Organizing Books to Encourage Reading {& clean up}

 

Organizing books to encourage reading and clean up motherhood university .com

BOOKS! Anyone else have a complete and utter love affair with books? We have just under 1000 in our home collection. So people often ask “where do you put all those?” We store book in many ways and there will be future posts all about books. But this is one way we organize our early readers.

Most of the time, books are placed on a shelf sideways with only the book spine showing. Research indicates that when a child can see the front cover, they are more inclined to want to see what’s inside and read the book.

So this is what we do.

The books are organized into baskets all facing front. The baskets have a colored sticker labeled with a number. Each book that belongs in that basket has the same colored sticker in the top right corner. The numbers indicate reading level. We start with one (the easiest) and continue numerically as we go. For us, one is very basic phonics readers – short vowels, long vowels then CVC and high frequency word. What’s more important is that no matter where a book ends up, everyone know it’s home. Even children that can not yet read can usually match colors. So even toddlers and preschoolers can clean up. 

book organizing ideas motherhood university.com

a close up

A child can take the basket appropriate to their reading level and flip through them finding what they want to read. This “book of the week” is our favorite way to create spelling lists. This book organizing method is a win for everyone!

Are you crazy for books too?

 

~ Regina


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8 Creative Ways To Make Spelling Lists

Spelling lists are not just for school time and shouldn’t be so boring. Anything you do to increase your child’s vocabulary has a positive effect on them.

1. Make lists from your child’s activities

If they sign up for soccer, grab some soccer books from the library. As you read them together, write down the words specific to the activity. Ask the coach for some help. Activities may be short term like a one time singing group for a special event or ongoing like a dance class (that will have you learning another language – Parlez-vous Français?).

2. Trips & Vacations

We learn so much when we change our environment. Trips & vacations are incredible learning opportunities. You can theme the words to go with your trip. You can just use travel words, or get very specific. Consider letting the kids add words to the list as you go – then they take ownership of the list and are more compelled to participate. (makes a great car activity)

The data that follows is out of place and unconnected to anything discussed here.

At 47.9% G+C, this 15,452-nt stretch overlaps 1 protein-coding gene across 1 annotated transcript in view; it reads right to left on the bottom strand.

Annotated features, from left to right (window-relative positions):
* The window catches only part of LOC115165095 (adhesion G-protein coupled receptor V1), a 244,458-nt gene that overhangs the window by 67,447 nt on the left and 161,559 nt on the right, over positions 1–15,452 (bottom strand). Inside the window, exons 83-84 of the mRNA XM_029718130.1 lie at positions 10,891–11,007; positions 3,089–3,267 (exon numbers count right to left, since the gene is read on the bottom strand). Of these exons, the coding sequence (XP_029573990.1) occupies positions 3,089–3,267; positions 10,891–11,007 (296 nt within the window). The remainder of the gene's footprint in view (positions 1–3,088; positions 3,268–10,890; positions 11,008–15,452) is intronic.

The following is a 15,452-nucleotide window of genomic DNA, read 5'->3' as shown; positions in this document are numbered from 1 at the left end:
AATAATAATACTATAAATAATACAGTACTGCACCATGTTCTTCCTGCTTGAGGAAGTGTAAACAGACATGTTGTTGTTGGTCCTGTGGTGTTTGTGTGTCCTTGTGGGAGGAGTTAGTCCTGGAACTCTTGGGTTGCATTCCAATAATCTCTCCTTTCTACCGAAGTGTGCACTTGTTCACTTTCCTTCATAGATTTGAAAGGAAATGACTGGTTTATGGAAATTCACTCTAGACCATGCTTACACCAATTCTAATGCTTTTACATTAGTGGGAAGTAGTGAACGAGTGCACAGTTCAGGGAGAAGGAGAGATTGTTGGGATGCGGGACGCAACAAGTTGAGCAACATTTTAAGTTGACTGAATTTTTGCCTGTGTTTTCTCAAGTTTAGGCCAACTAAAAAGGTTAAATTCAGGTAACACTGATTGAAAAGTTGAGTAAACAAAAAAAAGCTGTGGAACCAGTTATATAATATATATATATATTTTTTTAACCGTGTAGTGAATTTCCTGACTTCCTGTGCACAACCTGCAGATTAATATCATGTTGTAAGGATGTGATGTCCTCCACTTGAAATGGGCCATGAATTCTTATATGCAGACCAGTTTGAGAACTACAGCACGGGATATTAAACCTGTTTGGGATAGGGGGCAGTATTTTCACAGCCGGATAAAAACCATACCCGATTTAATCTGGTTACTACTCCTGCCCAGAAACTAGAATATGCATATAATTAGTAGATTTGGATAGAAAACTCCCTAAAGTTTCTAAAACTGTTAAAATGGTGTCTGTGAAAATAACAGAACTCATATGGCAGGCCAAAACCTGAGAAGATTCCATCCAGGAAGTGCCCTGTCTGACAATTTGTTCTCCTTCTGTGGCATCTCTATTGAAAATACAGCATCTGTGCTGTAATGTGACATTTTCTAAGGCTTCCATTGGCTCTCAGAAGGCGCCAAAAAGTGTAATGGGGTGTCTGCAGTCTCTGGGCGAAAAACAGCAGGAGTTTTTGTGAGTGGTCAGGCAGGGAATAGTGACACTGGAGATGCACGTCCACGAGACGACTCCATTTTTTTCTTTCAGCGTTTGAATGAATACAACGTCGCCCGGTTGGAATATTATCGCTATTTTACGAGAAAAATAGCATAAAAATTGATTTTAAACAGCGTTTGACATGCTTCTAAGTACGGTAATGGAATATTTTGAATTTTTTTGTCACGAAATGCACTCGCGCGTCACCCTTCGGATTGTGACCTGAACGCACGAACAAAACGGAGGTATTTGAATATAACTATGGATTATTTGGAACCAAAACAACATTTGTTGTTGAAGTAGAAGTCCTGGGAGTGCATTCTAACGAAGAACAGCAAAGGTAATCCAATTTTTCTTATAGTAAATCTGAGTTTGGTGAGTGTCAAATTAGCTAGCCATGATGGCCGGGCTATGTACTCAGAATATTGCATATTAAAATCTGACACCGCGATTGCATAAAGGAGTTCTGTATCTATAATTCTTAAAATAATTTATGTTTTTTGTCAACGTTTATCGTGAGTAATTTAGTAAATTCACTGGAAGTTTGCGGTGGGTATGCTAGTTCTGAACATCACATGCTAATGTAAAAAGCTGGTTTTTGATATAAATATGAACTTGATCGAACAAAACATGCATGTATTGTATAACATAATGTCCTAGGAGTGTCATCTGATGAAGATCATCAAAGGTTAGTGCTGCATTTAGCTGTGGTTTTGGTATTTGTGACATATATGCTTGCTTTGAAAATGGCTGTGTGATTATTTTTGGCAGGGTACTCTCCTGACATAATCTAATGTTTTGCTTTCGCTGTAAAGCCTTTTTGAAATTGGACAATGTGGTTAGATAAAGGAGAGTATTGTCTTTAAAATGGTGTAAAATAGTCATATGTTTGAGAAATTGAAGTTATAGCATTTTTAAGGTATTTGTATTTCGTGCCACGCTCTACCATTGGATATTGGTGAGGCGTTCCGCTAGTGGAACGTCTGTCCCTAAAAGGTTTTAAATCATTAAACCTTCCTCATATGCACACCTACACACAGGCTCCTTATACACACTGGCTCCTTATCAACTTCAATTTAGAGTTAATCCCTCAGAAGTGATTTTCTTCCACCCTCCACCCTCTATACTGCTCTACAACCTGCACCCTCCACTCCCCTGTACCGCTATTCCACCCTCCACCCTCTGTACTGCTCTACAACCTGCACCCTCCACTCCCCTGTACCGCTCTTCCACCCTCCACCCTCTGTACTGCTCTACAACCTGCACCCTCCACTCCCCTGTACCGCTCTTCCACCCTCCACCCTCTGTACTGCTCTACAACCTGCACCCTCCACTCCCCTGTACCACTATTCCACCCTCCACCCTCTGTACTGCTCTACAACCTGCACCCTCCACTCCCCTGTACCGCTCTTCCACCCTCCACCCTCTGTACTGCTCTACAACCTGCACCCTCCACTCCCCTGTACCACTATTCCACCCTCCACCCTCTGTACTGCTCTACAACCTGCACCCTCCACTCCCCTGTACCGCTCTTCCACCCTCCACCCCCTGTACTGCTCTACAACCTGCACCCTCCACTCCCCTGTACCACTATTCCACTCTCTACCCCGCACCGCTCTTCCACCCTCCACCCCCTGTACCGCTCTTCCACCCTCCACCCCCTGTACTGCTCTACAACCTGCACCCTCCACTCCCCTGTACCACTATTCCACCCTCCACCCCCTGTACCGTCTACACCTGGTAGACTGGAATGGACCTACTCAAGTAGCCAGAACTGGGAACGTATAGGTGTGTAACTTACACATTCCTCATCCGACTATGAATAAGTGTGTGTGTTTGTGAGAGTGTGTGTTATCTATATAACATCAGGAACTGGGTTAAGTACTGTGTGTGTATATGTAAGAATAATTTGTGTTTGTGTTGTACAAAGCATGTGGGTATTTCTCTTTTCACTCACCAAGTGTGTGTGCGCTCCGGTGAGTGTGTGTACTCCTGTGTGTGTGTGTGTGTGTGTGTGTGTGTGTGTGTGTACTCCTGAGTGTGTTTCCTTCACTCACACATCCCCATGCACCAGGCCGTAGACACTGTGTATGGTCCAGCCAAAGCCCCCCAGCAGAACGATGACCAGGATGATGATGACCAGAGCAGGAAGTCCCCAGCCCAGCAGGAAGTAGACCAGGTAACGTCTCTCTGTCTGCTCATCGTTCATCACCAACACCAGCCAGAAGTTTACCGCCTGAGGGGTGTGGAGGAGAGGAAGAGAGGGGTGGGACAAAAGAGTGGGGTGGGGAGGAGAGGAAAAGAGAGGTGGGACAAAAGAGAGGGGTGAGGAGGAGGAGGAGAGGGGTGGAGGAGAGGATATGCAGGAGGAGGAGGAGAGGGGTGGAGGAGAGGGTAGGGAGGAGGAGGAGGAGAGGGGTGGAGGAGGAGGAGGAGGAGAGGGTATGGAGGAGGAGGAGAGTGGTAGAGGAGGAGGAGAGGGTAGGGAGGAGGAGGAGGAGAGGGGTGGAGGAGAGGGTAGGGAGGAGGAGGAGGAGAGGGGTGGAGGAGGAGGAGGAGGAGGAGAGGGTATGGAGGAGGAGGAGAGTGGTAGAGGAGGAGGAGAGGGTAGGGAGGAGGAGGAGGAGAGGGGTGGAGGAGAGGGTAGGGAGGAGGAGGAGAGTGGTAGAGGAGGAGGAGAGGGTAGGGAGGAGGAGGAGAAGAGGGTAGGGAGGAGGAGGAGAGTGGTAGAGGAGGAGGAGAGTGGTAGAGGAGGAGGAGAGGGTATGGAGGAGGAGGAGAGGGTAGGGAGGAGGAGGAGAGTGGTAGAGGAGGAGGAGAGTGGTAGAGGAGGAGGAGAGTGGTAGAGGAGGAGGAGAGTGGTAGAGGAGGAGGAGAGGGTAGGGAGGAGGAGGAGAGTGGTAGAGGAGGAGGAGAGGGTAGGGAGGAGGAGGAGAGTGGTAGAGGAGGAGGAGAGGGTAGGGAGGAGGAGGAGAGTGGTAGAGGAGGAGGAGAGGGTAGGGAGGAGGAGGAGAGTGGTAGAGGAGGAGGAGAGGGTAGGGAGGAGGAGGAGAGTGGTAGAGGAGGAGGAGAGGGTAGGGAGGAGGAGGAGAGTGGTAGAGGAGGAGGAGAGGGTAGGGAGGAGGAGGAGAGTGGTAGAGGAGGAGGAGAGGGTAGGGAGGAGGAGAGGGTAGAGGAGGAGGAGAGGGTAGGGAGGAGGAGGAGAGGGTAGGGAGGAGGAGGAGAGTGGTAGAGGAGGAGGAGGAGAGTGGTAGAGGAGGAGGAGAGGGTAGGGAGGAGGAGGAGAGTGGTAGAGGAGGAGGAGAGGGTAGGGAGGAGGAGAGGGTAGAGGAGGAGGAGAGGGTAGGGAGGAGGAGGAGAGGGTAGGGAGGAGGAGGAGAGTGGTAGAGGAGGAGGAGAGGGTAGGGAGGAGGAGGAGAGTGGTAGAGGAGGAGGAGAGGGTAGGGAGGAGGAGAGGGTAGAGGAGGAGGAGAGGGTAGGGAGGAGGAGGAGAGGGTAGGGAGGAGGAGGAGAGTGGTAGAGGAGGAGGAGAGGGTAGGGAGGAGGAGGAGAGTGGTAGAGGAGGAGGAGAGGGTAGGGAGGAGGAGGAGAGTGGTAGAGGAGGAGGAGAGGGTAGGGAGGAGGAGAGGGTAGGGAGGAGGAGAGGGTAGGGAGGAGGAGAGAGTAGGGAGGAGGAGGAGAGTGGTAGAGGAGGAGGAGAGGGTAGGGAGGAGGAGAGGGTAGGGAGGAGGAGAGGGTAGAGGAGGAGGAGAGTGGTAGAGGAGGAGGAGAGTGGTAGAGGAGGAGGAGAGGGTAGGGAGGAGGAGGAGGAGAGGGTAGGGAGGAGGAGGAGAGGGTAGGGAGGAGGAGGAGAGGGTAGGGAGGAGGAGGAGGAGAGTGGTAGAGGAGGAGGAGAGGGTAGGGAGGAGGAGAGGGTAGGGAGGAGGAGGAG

3. Curriculum

If you are homeschooling and using a curriculum, spelling lists are likely to be build in. That doesn’t mean those are the only words you can use, feel free to supplement those lists with your own.

*For early readers I personally prefer lists that reflect the type of sounds we are learning i.e. short vowels (CVC words), long vowels, silent e, vowel teams, blends, digraphs, etc. If of course that’s in keeping with your learning approach to reading.

4. High frequency words

High frequency words are just that – the most commonly used words in written communication in order of use starting with the most common. High frequency words are further divided: The Dolch Word List, created by Edward William Dolch in 1936 , is the first 220 most commonly used words in the English language.

The first 100 of these make up 50% of the language we use.

Also, there are sight words. Originally, researcher Diane McGuinness identified 100 high frequency words with irregular spellings. It is suggested that these words be memorized by sight. However, today most school systems use the look-say reading method and therefore have adopted the the term sight word which can refer to almost any high frequency word. *Note: the look-say reading method was developed for hearing impaired students. Many educators believe it is having a negative effect on our nations ability to spell, comprehend and understand the basic mechanics of the english language. Learn more in Diane McGuinness’s book Why Our Children Can’t Read and What We Can Do About It.

Word Lists

There are many to choose from:

This word list broken up 20 at a time.

This word list is arranged more than 10 different ways, alphabetically, by grade level, just the nouns, etc.

This word list includes color coding and games.

 

5. Book of the week (this one is my favorite)

Let your child choose a book (or assign him a book) at his reading level and read it aloud to you. Make a list of any new words or words that he struggles with. This becomes this weeks spelling list. Each day do fun things with the list, have him read the book to himself as well as to you or someone else. Therefore practicing the words in context.

6. Topic of study type

Like a unit study. If your kids are studying the life cycle of frogs at school, what a great way to get some new words in. Yes spelling metamorphosis may be unlikely but defining it isn’t!

7. Daily commute

Another idea is to find things along your daily commute and make word lists. The plus here is that your child is going to see the words written out everyday. You can also play scavenger hunt and try to locate any spelling words while you’re in the car.

8. Favorite items

If your child has a favorite item (or something new like a bike for a birthday), use that to your educational advantage. make a list of all the parts or terms associated with that item. For older kids have them research to discover the words and terms.

What to do with these lists? In out next Homeschooling 101 post we will present super fun word work ideas for visual learners and kinetic learners. Don’t miss it, subscribe below!

 


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~ Regina


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